By CAROLYN LOCHHEAD
San Francisco Chronicle
December 12, 2006
Bush looks at history, too. After the release of a grim assessment of the war by the Iraq Study Group, headed by James Baker, a close friend of Bush's father who served as secretary of state for President George H.W. Bush, and former Democratic Rep. Lee Hamilton, Bush conceded the need for tactical shifts, but he left it to those who follow him into the Oval Office to decide whether to leave Iraq.
"Will we have the resolve and confidence in liberty to prevail?" he asked. That question is "not going to face this government ... because we made up our mind. We've made that part clear. It'll face future governments. There will be future opportunities for people to say, 'Well, it's not worth it. Let's just retreat.' "
Standing at a point in history as fraught with consequence as his decision to invade Iraq nearly four years ago, Bush is in full flower of what he calls resolve and others call obduracy. The Baker-Hamilton report has left Bush isolated even within his own party.
"This is a president who really sees it as a weakness to admit error," said Julian Zelizer, a congressional historian at Boston University. "But with Iraq it has reached such a point, it's like he's standing in the desert without anyone around him and refusing help."
Bush has scheduled an intense round of meetings this week with military commanders and Pentagon officials, the State Department, the vice president of Iraq and outside experts.
Bush said the bipartisan report endorsed his strategic goal of a stable Iraq and the danger of a precipitous withdrawal. The report did that, but it also called current policy a failure and talked of preventing catastrophe - not spreading democracy as Bush declared again last week - in the Middle East.
The Baker-Hamilton report finished what voters began in November when they handed control of the House and Senate to Democrats, knocking out what little political support remained for Bush's Iraq policy. Calls for withdrawal now have a bipartisan imprimatur and set a standard against which Bush will be measured.
"Whatever he chooses will be graded against this report," said Rand Beers, a longtime Republican national security official who resigned from Bush's administration over its war policy.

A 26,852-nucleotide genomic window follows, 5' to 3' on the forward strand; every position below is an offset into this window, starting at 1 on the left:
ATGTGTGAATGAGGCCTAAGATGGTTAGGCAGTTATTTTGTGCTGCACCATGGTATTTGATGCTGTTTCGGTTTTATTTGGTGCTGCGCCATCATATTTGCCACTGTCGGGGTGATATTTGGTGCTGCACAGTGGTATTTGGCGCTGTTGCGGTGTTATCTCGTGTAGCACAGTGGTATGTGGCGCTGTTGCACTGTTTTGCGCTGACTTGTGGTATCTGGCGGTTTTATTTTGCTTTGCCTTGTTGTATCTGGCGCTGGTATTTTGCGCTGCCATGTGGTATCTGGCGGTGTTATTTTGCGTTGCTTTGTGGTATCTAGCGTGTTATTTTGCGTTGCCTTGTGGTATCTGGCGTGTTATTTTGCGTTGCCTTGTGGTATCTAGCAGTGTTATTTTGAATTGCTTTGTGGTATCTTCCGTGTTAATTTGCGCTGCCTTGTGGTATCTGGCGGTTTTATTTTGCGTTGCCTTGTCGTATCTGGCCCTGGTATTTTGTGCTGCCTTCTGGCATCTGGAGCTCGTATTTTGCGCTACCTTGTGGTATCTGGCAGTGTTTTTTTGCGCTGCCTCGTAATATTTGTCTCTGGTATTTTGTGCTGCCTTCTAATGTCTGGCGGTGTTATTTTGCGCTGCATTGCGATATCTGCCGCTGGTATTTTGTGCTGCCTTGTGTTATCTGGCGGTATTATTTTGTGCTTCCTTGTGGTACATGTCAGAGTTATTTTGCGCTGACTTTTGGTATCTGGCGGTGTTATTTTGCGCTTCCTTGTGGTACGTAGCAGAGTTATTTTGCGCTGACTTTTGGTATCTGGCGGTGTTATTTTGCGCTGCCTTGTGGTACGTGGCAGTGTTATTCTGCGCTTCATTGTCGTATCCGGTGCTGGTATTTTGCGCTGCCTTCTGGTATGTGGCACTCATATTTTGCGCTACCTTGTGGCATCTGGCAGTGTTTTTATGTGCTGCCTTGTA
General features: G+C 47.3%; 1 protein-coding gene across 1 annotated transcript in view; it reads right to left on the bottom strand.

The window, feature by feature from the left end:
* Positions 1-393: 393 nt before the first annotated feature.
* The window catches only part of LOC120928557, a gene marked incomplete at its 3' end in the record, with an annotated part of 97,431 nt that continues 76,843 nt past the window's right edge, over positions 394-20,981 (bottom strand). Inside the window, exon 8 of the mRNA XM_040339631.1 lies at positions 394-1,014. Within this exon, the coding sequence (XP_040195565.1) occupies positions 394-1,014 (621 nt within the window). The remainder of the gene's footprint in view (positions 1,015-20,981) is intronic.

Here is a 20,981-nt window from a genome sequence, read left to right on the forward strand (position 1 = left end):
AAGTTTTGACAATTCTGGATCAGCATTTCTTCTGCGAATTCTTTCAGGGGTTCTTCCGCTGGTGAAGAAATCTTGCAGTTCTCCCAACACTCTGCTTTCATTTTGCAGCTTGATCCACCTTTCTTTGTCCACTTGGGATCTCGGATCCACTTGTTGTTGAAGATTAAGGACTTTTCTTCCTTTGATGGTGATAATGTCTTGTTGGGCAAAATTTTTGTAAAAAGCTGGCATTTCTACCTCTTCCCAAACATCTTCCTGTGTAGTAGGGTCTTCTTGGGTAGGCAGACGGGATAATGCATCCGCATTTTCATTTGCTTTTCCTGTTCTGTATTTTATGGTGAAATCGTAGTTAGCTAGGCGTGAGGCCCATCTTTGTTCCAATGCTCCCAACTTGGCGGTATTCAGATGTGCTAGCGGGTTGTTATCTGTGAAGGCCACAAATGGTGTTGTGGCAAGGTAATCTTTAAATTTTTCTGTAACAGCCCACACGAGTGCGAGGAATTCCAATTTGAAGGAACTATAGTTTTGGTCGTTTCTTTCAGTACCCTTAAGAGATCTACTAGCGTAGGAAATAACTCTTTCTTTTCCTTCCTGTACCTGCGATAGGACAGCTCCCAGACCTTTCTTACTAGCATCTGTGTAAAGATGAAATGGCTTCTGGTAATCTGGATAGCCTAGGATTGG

Last Thursday, Oregon Sen. Gordon Smith, a Republican who voted for the war, became the latest member of the president's party to leave his side when he slammed the entire Iraq enterprise in a scathing Senate floor speech.
"I, for one, am at the end of my rope when it comes to supporting a policy that has our soldiers patrolling the same streets in the same way, being blown up by the same bombs day after day," Smith said. "That is absurd. It may even be criminal. I cannot support that anymore."
Bush supporters draw parallels with Democratic President Harry Truman, who left office in shame over public disapproval of the Korean War but whose reputation was resurrected. Presidential historians are more tempted to look to Democratic President Lyndon Johnson, who escalated the war in Vietnam to halt the spread of communism but faced a nationalist guerrilla insurgency that cost more than 57,000 American lives.
Many in Washington, even those who supported the invasion, see the Iraq Study Group as a lifeline to Bush. "They did him a great favor politically," said Stephen Hess, a political scientist at George Washington University who worked in the Nixon administration. "My feeling is he's having a very hard time moving off his set positions, which were particularly fixed by the campaign, when he was out every day saying the same things about victory and democracy."
"This is the president's big chance, and I hope he takes it," said Sen. Dianne Feinstein, D-Calif.
Scripps Howard News Service, http://www.shns.com
Publish A Letter on SitNews Read Letters/Opinions